“It is going to take an effort from a lot of people focusing on it,” said state Sen. Mary Elizabeth Coleman, R-Arnold. “I think it’s easy to feel helpless when you find out about things like this. And if you feel helpless and then you kind of turn away and don’t keep working on it — or don’t try to do something to help — I don’t think that’s the right solution.”
Added Reilly: “Children are not safe. Somebody reported that they might not be safe. And that child? I would not consider them safe until their case is closed."
From call to visit
In Missouri, anyone who believes that a child is being abused or neglected is advised to call the state’s hotline.
When the hotline operators screening the call believe that an accusation is serious enough to warrant more attention, they send it to investigators at regional offices across the state. If a child is in imminent danger, Children’s Division workers will try to see that child within a few hours and make sure law enforcement is contacted.
“You have allegations of physical and sexual abuse, which are our most serious things. And you have neglect, which are most of the cases,” said Children’s Division Director Darrell Missey. “And [the neglect cases] are usually fueled by addiction, mental illness and poverty.”
Investigating a claim of child abuse or neglect requires a number of steps: calling the person who made the accusation, traveling to the home where the suspected abuse or neglect could be occurring, talking with the child’s parents and speaking with the child. Investigators also need to speak with other children in the home or people who may have a relationship with the family in question.
All this can take days, even weeks.
State Rep. Keri Ingle, D-Lee’s Summit, used to work as an investigator in the state Children’s Division. She said that it wasn’t unusual for her to investigate a specific claim of abuse or neglect — and then find something completely different.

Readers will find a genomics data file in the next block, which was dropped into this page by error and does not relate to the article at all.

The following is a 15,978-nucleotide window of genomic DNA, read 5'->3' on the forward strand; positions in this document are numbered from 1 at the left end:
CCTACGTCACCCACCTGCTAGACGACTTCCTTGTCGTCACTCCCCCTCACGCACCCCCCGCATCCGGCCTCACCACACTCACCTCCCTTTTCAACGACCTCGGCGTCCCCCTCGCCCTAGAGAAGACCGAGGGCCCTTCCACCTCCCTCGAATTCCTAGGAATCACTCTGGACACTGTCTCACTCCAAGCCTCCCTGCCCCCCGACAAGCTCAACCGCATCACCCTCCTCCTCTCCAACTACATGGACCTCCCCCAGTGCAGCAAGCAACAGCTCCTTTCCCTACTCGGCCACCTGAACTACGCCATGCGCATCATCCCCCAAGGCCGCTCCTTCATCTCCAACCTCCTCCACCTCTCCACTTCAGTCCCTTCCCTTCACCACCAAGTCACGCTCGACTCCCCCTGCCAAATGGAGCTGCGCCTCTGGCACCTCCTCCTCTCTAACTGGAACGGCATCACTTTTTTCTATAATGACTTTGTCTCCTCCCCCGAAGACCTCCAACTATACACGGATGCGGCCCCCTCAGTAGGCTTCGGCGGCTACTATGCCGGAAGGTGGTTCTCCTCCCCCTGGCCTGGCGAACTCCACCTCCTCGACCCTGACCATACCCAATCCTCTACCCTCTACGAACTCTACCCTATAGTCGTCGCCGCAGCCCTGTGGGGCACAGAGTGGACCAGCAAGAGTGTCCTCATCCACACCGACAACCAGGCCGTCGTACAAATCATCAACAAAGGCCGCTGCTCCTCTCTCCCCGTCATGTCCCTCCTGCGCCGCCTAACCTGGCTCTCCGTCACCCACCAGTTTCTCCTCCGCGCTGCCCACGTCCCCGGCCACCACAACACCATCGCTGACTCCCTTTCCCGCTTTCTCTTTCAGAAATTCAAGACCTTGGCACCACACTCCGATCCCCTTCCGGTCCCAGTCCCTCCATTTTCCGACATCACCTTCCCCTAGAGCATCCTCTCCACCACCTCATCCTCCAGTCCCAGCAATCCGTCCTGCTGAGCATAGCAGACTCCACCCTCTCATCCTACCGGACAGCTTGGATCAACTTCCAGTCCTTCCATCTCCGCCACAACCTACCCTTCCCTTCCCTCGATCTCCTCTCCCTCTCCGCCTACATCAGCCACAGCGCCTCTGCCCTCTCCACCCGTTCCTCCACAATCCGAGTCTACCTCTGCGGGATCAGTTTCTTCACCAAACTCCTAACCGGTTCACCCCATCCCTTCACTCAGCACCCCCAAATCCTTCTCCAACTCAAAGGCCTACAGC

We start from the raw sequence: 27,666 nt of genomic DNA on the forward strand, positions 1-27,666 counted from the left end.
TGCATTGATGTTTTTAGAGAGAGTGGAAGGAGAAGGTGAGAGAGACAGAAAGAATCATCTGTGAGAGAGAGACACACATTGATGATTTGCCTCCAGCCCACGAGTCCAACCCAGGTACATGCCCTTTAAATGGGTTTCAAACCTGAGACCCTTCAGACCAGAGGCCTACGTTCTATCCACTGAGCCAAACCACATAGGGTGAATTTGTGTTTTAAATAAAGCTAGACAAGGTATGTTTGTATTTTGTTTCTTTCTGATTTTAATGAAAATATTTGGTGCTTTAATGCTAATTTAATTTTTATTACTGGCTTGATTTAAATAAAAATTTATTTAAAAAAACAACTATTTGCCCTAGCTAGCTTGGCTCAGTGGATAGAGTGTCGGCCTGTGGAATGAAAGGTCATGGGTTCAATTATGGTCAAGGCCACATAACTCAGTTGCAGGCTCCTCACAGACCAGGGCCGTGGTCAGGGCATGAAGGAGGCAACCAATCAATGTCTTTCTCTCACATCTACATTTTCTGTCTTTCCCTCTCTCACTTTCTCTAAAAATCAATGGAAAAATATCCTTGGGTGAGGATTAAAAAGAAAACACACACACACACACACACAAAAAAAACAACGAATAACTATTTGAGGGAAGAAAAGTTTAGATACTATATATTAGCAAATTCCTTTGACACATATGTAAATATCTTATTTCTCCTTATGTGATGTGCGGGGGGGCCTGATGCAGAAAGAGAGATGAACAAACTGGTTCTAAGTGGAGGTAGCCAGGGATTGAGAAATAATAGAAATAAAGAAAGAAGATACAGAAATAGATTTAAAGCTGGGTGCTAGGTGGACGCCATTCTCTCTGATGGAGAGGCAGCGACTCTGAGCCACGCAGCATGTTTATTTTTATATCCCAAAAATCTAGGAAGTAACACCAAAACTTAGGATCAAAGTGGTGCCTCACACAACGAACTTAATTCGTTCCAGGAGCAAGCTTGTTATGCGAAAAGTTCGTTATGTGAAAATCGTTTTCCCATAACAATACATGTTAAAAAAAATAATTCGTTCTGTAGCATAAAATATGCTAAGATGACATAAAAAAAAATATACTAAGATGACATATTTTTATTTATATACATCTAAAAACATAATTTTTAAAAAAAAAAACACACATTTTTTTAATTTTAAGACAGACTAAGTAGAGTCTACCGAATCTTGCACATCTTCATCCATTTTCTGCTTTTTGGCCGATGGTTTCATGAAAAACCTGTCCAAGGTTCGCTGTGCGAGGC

“Ideally, best practice is that an investigator has no more than two cases a day. One would be ideal,” said Ingle, who also worked in other positions in the Children’s Division before being elected to the Missouri House. “Because one case can spiral into all different kinds of things. I had one circumstance where I would get a case of educational neglect. And I would walk in, and there is really bad hoarding going on in the home. It’s absolutely unsanitary. Maybe there are other children there that aren’t even on the original report. Maybe there’s sexual abuse going on. Maybe it’s an open meth lab. These things happen. And so, the majority of cases that I actually referred to court came in as neglect.”
While some cases can end up with an investigator recommending a child be taken out of a home, other times an accusation of abuse or neglect may not be substantiated. Certain circumstances may result in an investigator steering a family toward critical social service programs.
For Reilly, having a large caseload made it difficult to do her job effectively.
She said sometimes she had to drive from one end of the city of St. Louis to a distant part of St. Louis County in the same day — which meant she was spending time traveling instead of being with a family. The hours she worked didn’t always align with the schedules of families being investigated, she said.
“Because we have these allegations, but there’s not necessarily the proof behind them, we go to the homes without calling ahead,” Reilly said. “Because part of the job is to talk about the allegation, but part of the job is to check the safety of the home. We do a no-call knock on the door. We also have to be invited in. There’s no mandatory process for us coming into a home.”
If no one is home, an investigator starts the process again another day.
Cases pile up
The backlog of child abuse and neglect claims is not a new issue. Staff shortages have been an endemic problem in Missouri state government, especially within the Children’s Division.
But both lawmakers and executive branch officials acknowledge that the open case problem in the St. Louis branch of the Children’s Division is an outlier compared to the rest of the state.